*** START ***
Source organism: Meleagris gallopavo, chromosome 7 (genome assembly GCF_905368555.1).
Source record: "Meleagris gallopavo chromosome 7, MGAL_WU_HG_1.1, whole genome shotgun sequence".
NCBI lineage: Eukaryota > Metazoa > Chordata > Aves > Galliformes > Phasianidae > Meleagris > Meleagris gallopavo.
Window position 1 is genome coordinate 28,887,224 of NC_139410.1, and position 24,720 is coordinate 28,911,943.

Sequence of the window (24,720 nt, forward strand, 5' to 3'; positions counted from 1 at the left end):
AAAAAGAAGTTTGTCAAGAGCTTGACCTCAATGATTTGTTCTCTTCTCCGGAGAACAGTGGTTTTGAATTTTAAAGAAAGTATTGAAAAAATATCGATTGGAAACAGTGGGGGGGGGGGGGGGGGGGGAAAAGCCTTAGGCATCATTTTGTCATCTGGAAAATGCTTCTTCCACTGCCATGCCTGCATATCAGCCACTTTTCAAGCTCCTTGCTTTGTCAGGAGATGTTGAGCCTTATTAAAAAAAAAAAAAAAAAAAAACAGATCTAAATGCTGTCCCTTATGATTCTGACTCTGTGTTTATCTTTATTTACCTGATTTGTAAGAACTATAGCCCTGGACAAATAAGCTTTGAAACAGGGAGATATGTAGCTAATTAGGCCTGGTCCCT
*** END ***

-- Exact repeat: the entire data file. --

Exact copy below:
Source organism: Meleagris gallopavo, chromosome 7 (genome assembly GCF_905368555.1).
Source record: "Meleagris gallopavo chromosome 7, MGAL_WU_HG_1.1, whole genome shotgun sequence".
NCBI lineage: Eukaryota > Metazoa > Chordata > Aves > Galliformes > Phasianidae > Meleagris > Meleagris gallopavo.
Window position 1 is genome coordinate 28,887,224 of NC_139410.1, and position 24,720 is coordinate 28,911,943.

Sequence of the window (24,720 nt, forward strand, 5' to 3'; positions counted from 1 at the left end):
AAAAAGAAGTTTGTCAAGAGCTTGACCTCAATGATTTGTTCTCTTCTCCGGAGAACAGTGGTTTTGAATTTTAAAGAAAGTATTGAAAAAATATCGATTGGAAACAGTGGGGGGGGGGGGGGGGGGGGAAAAGCCTTAGGCATCATTTTGTCATCTGGAAAATGCTTCTTCCACTGCCATGCCTGCATATCAGCCACTTTTCAAGCTCCTTGCTTTGTCAGGAGATGTTGAGCCTTATTAAAAAAAAAAAAAAAAAAAAACAGATCTAAATGCTGTCCCTTATGATTCTGACTCTGTGTTTATCTTTATTTACCTGATTTGTAAGAACTATAGCCCTGGACAAATAAGCTTTGAAACAGGGAGATATGTAGCTAATTAGGCCTGGTCCCT